Glyphosate resistant lamb's-quarters confirmed in Quebec

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Glyphosate resistance has been confirmed in lamb’s-quarters in Quebec.

The finding, which comes from the CÉROM grain research centre, is the first confirmation of glyphosate resistance in the annual weed anywhere in the world. University of Guelph research scientist Dr. Peter Sikkema shared the news with those attending the Ag Business Breakfast Meeting at Ridgetown, Ont., on Tuesday.

The CÉROM reports that resistance has been found in a lamb’s-quarters population in the Montérégie region of Quebec.  The resistance was detected by spraying weeds in a greenhouse under controlled conditions. It is the sixth type of weed to be identified as resistant to glyphosate in Quebec since 2017. The resistance has also been confirmed by Agriculture and Agri-Food Canada research scientist Martin Laforest.

Although he had yet to see the research report, Sikkema calls the news “fairly significant” because the CÉROM chose to make a public announcement.

Sikkema reports that he has seen some evidence of glyphosate resistance in Ontario since 2010. He notes, however, that he did not report the levels of resistance he observed because the resistance factor for the Ontario biotypes was so low that they could easily be killed and controlled the field.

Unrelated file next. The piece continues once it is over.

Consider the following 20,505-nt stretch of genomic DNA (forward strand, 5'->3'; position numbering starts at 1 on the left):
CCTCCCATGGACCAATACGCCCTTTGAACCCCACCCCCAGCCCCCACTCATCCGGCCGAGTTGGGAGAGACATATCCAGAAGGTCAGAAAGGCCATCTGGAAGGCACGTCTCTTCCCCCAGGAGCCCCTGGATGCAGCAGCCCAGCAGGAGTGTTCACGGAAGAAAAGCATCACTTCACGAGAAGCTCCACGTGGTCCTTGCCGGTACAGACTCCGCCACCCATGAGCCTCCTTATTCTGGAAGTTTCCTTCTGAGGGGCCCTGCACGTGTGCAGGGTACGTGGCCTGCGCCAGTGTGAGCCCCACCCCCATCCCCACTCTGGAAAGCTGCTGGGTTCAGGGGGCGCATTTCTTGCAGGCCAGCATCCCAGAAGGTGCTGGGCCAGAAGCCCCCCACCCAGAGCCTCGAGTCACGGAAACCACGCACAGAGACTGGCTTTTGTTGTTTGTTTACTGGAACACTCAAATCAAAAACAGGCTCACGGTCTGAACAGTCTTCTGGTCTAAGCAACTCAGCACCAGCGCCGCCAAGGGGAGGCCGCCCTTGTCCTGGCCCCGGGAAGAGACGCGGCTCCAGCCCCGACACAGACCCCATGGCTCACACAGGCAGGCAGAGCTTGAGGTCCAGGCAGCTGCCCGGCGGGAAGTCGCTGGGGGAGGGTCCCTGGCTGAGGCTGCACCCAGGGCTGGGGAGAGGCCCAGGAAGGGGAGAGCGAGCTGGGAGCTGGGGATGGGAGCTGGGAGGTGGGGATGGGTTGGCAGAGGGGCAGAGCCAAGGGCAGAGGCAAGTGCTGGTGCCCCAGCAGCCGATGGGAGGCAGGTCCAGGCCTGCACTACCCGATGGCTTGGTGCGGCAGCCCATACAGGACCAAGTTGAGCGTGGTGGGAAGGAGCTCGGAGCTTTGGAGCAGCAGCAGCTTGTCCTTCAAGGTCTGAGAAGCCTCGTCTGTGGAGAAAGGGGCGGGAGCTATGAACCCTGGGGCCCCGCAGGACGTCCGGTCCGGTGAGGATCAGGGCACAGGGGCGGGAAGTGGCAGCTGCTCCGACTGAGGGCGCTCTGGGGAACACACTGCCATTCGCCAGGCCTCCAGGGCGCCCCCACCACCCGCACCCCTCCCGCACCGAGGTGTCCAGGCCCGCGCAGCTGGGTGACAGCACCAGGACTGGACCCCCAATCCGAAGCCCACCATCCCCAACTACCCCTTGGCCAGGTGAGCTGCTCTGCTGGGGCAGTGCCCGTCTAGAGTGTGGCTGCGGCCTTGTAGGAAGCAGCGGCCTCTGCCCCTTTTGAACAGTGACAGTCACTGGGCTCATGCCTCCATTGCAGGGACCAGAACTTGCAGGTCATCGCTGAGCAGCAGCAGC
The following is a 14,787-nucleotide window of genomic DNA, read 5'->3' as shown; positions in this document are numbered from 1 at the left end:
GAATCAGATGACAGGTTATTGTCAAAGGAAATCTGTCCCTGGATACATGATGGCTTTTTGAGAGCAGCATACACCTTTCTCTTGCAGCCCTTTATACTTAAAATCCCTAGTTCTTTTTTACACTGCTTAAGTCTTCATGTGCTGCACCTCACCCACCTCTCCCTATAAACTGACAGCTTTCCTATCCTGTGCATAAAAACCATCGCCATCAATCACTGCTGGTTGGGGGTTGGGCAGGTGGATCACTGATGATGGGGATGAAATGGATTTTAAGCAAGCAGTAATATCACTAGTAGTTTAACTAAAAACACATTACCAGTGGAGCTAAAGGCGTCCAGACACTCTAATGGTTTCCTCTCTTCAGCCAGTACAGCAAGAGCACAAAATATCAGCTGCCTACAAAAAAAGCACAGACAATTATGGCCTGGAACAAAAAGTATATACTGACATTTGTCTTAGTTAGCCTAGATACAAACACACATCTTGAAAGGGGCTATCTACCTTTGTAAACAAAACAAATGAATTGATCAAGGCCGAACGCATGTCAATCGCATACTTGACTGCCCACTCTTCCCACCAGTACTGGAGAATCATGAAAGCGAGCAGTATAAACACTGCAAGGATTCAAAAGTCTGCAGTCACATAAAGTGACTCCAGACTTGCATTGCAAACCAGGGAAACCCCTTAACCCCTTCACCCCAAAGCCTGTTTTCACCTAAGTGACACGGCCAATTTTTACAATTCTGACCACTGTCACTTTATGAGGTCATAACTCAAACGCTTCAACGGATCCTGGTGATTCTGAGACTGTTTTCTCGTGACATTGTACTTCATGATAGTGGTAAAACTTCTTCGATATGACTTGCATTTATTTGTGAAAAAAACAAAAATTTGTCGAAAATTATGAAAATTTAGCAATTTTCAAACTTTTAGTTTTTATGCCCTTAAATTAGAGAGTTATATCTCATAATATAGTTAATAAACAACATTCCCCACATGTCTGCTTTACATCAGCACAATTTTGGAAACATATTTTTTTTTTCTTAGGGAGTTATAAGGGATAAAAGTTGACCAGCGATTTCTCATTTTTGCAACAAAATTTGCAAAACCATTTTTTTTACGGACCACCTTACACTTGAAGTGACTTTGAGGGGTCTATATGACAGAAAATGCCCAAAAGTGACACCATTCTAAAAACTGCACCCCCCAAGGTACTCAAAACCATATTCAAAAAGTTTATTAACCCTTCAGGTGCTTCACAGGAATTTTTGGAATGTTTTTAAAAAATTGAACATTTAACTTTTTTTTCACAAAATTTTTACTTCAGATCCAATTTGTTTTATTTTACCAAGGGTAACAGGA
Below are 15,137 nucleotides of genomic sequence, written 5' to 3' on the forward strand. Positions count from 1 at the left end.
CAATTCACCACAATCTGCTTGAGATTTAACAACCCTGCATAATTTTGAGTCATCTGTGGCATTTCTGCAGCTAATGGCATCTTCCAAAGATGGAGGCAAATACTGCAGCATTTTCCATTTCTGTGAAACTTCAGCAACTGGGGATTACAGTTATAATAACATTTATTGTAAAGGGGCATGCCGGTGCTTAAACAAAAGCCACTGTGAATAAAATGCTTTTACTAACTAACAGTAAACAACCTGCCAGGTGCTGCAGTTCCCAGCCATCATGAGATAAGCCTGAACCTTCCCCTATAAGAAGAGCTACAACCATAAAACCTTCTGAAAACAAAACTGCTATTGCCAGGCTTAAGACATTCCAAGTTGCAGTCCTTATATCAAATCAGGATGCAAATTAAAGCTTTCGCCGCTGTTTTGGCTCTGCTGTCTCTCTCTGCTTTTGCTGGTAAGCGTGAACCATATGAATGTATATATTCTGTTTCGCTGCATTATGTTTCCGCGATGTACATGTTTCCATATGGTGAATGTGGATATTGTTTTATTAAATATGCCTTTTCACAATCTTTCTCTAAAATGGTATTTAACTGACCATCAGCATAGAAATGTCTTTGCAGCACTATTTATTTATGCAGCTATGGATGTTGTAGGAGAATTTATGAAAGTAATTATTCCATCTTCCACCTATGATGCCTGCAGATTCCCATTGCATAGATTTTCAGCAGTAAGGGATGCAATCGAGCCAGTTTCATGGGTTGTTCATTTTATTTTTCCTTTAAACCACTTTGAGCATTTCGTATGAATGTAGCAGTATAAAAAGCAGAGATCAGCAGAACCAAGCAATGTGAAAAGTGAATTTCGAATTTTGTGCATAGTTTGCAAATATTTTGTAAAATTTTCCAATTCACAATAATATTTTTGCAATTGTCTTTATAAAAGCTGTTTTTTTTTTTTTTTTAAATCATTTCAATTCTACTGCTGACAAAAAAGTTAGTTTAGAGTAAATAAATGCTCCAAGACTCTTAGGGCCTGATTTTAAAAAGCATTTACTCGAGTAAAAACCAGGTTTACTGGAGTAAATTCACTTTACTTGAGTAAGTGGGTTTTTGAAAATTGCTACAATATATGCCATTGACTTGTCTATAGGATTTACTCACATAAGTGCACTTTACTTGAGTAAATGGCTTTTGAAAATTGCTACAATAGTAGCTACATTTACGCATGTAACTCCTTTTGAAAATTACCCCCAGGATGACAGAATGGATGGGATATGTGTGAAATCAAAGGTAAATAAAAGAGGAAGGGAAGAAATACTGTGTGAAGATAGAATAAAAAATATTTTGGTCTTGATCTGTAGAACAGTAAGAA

Lamb’s-quarters is considered one of the most competitive annual broadleaf weeds in Ontario. According to the Ontario Ministry of Agriculture, Food and Rural Affairs’ Agronomy Guide for Field Crops, one lamb’s-quarters plant per sq. metre can cause yield losses of 12 per cent in corn and 13 per cent for soybeans.When five plants are present per sq. metre, losses can increase to 35 per cent (corn) and 38 per cent (soybeans).

“It’s not the number one weed problem — I think that’s Canada fleabane. But lamb’s-quarters is ubiquitous right across the province. So I think that’s a big deal,” says Sikkema.

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